I’m on the road today, on the New York Thruway and on the way to my family’s farm in Ohio for some much needed downtime. It’s a fifteen hour drive so there’s plenty of time to sit back and reflect. Jerry Garcia’s sketchy voice provides the perfect accompaniment to my journey . .. “Truckin. . .got my chips cashed in . . Truckin . . .like the do-darn man . . .”
And there are lots of trucks. Wal-Mart trucks. Which makes me think . . .
A few weeks ago, Wal-Mart announced an initiative to get its suppliers to add environment impact labels to their products. Several days later I heard a really interesting piece on National Public Radio about this project. The piece noted that Wal-Mart itself is a heavy consumer of petroleum products, because it ships most of its products for resale from overseas and then trucks them all across the US to its various stores. I’ll confess upfront that I was only half listening to the NPR piece, but the gist of it seemed to be that Wal-Mart needed to compensate for its own carbon footprint by pressuring its suppliers to disclose theirs.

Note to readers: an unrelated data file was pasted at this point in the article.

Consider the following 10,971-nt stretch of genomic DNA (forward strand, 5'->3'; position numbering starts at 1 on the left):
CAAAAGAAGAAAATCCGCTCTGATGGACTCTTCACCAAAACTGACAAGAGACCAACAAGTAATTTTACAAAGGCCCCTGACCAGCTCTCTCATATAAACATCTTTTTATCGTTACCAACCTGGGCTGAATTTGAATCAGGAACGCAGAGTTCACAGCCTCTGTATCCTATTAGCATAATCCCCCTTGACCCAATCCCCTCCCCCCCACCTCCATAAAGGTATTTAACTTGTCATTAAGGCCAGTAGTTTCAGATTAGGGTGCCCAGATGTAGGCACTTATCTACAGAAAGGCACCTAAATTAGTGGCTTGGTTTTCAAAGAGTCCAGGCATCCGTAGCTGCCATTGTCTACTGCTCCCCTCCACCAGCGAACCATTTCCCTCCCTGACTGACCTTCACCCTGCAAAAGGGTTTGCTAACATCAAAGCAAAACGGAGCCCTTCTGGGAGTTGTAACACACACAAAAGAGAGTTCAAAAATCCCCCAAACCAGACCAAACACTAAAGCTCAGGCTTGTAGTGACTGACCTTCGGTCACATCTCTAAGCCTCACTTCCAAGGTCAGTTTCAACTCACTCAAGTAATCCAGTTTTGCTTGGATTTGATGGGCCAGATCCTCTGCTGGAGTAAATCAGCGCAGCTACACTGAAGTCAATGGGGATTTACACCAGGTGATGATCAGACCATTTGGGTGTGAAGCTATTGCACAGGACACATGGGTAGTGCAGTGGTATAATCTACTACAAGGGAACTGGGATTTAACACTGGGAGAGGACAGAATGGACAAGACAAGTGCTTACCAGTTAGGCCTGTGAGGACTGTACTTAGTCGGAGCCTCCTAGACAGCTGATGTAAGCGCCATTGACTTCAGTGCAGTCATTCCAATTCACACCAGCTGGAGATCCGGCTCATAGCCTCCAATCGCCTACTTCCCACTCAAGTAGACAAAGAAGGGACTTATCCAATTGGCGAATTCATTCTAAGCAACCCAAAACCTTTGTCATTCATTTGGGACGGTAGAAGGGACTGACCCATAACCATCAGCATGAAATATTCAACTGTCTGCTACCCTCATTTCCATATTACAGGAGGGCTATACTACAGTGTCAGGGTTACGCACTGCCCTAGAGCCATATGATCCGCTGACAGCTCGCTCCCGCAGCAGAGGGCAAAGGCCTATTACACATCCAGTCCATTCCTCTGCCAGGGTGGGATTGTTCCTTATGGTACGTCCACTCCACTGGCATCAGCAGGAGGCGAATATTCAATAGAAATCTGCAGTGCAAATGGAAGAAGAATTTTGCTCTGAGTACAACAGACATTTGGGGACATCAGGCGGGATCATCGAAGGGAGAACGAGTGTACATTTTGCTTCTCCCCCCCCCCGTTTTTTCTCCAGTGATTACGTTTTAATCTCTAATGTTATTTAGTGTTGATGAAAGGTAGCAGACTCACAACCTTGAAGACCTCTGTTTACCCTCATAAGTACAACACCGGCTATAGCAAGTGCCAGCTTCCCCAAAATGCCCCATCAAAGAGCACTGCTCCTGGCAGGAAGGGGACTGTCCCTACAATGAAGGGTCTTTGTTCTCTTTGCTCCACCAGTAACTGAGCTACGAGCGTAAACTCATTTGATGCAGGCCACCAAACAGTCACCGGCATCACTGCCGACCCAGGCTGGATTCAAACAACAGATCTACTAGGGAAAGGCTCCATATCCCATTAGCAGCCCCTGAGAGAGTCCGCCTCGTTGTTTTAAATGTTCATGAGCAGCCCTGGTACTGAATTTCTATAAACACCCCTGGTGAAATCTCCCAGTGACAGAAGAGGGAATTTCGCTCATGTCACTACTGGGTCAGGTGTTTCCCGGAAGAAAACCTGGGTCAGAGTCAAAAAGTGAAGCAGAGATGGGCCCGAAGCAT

As I watch yet another Wal-Mart truck drive by on this long interstate, it makes wonder whether the retail giant has taken its intriguing initiative far enough. If, as NPR suggests, Wal-Mart is consuming so much fuel, then wouldn’t FULL disclosure require Wal-Mart to label its products with the total environmental impact – including the impact of getting those products all the way to the shelf? What if the environmental impact of transportation is greater than the impact of manufacturing, for many of the products Wal-Mart sells? Will we ever know?
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